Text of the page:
STEELE CREEK NEWS
Contributed to the World War II Effort (Part 2 of 3)
(May 1, 2016) In 1942 the federal government bought 2,260
acres of farmland in Steele Creek to build a naval ordinance plant,
locally known as the Shell Plant. After the plant closed following
the war, the land was developed as the Arrowood Business Park. It
has spurred additional industrial development along Westinghouse
Boulevard, both to the east and west of the original Shell Plant
property, and helped define the character of Steele Creek.
The main Shell Plant cafeteria
was located on what is now Westinghouse Boulevard about 1000 feet
east of South Tryon Street. The original building burned in 1944 but was
soon rebuilt. The
rebuilt cafeteria has been the location of various restaurants over
the years and is now home to La Poblanita Mexican Restaurant
and the Trap. It most likely is the only building still left today that existed
when the plant closed in 1957.
The map below shows the approximate area of the Shell Plant in yellow cross
hatch based on a variety of historic maps.
This is the second of three articles adapted from stories
collected or written by Walter Neely and published in Gleanings, Newsletter
of the Steele Creek Historical and Genealogical Society. Part 1
of this series,
Why Do We Have So Much Industry? It All Started with the Shell Plant,
covered the period that included the initial land purchases. Part 2 continues the history.
Gone, Steele Creek is Reconciled to Big War Plant
2, 1942, the Charlotte Observer published an article on the new war
plant. It described how an unsuspecting and peaceful community
discovered that it had been caught up in the swiftly-formed plans of
government and initially gave the cold shoulder to the
Construction turned Steele Creek
into a boom-town development. No longer a quiet rural community, it
seethed with activity and experienced an inrush of workers, many of
them living in an improvised fashion that contributed to the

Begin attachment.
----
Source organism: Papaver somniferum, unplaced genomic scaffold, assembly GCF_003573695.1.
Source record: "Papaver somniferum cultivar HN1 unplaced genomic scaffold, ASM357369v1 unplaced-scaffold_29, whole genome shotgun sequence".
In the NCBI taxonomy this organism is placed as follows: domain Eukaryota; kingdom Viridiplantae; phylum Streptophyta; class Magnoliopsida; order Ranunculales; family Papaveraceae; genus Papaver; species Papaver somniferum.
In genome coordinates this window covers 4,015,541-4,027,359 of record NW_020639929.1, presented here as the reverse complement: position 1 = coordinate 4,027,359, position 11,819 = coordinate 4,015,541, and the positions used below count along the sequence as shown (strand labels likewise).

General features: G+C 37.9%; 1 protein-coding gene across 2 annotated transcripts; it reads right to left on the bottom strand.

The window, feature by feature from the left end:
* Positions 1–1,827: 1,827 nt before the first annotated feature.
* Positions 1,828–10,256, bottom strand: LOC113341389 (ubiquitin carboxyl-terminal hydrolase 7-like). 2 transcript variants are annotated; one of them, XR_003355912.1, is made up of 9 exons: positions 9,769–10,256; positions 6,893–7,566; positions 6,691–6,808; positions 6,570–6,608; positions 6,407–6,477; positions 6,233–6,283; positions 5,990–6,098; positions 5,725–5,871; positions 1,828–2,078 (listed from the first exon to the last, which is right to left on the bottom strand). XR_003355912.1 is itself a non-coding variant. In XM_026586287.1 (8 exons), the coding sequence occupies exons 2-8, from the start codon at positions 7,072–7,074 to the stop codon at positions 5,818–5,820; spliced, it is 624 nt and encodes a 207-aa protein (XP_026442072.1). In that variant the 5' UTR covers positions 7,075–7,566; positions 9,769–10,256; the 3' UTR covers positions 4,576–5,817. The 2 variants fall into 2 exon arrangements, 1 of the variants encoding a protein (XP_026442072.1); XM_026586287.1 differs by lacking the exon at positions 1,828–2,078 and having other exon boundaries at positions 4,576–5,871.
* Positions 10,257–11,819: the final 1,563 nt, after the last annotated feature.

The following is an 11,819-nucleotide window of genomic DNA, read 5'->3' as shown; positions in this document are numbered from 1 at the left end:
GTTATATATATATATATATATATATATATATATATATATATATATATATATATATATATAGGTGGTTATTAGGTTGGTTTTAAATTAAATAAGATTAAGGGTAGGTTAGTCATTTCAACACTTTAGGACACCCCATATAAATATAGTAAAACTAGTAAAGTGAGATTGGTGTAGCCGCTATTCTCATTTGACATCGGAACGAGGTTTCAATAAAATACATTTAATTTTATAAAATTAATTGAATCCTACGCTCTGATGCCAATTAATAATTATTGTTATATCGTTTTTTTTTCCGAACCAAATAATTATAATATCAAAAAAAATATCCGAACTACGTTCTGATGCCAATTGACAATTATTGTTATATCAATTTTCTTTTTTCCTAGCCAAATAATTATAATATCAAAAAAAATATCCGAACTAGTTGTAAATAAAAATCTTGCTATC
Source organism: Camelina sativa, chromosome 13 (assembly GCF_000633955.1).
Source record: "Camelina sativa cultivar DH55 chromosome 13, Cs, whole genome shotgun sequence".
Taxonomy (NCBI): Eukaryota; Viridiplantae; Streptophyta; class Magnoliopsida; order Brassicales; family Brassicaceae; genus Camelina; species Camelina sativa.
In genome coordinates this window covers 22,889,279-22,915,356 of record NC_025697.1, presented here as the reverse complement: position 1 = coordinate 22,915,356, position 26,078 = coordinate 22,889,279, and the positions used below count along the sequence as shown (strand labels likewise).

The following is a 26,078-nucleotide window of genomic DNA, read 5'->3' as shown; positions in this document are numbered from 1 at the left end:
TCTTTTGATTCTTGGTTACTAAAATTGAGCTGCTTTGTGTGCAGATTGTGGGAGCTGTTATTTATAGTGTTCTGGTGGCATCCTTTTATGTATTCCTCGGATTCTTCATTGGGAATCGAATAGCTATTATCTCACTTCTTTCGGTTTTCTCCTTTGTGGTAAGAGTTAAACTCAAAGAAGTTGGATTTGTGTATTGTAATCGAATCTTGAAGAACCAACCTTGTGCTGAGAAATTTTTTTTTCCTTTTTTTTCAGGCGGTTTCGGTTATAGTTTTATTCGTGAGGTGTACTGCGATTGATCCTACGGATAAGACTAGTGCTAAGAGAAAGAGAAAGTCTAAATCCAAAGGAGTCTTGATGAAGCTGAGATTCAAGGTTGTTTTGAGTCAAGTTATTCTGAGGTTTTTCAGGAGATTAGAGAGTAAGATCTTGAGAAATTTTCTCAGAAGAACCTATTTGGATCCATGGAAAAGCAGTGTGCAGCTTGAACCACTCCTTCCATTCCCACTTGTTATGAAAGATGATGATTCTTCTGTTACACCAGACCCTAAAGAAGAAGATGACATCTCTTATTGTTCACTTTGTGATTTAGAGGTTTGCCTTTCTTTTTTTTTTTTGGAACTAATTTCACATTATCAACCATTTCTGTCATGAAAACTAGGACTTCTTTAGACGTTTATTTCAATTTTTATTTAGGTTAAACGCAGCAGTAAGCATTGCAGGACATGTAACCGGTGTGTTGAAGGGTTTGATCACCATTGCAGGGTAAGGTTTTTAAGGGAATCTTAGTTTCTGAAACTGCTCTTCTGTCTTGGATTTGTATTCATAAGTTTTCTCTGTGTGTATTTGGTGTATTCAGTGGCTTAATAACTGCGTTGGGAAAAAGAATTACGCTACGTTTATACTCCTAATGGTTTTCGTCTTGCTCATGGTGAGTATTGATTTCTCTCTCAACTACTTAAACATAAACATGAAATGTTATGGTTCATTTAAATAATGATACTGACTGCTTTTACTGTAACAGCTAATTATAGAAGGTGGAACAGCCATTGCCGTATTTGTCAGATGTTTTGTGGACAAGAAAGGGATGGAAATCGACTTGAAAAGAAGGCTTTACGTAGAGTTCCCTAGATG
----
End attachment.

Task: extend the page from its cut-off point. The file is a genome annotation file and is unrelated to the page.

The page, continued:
impression of impermanency. The land that in peacetime yielded to
the plow changed to support the production of supplies intended for
death and destruction. Families had tilled this soil since before
the American Revolution and created a place centered in home,
church, and community development.
Rumors spread that the
government was considering the area as the location of a war plant.
Resentment followed the announcement that one of the best farming
areas of the state definitely would be bought by the government and
become a war plant.
They later learned that the other site considered along Paw Creek
had unsuitable terrain and land asking prices that were too high.
Who worked at the Shell Plant and how did it operate? In an article
written in 2001, Louis Pettus stated that at its height the plant
had more than 12,000 employees, over 90% of them women. Men were the
mechanics, guards, janitors and warehouse people, but only women
worked on the conveyor line, where they filled the shell cases – 16
shells to a can. Fifteen women weighed the powder and put it in the
shell cases. Some of the women rolled 4-inch strips of lead foil
which acted like grease on the inside of the shell casings. Two of
the lead foil rollers, and many of the other women, were
One of the workers, Mae Pettus Griffin, later
said that she had never before done “public work,” but she had three
sons and two sons-in-law in service and felt it was her duty to back
them up. Almost all the women had only done house work or field work
previously. Seven days a week for the three shifts, buses collected the workers
from Gastonia, Concord, Albemarle, Monroe,
and other places in North Carolina and from Lancaster, Kershaw, Rock
Hill, Richburg, York, and other places in South Carolina.
Woodrow “Toby” Wilson of Indian Land in Lancaster County was one of
the building foremen. He remembered that smokers could smoke only in
the cafeterias. No matches could be brought in but cigarette
lighters were placed at intervals for the convenience of the
smokers. The cafeterias were about 200 feet from the main plant.
Everyone wore insulated safety shoes. The men wore uniform coveralls
with no pockets. The women wore uniform dresses. The floors were
concrete and kept shiny. Every 10 feet there were big doors built
for easy exit in case of explosion. None of the machinery was
electrical (although there were electric lights). All machines were
run by air. There weren’t any major explosions and only one
accident. One of the women workers lost her left arm. Powder was so
sensitive that if any were left under the fingernails, lighting a
cigarette would blow away the fingers. The plant won a number of
At first, workers on an 8-hour shift were
turning out 8,000 rounds of ammunition. At their peak, they were
producing 29,000 rounds a shift. Still, there were was only enough
labor to run two “load lines.” There was the capacity for a
third line, but labor was scarce.
Then something happened
that would have been un-thought of in normal times: black women were
hired to staff a shift on the third line. Toby Wilson was put in
charge–the only southerner to be a foreman. The other foremen were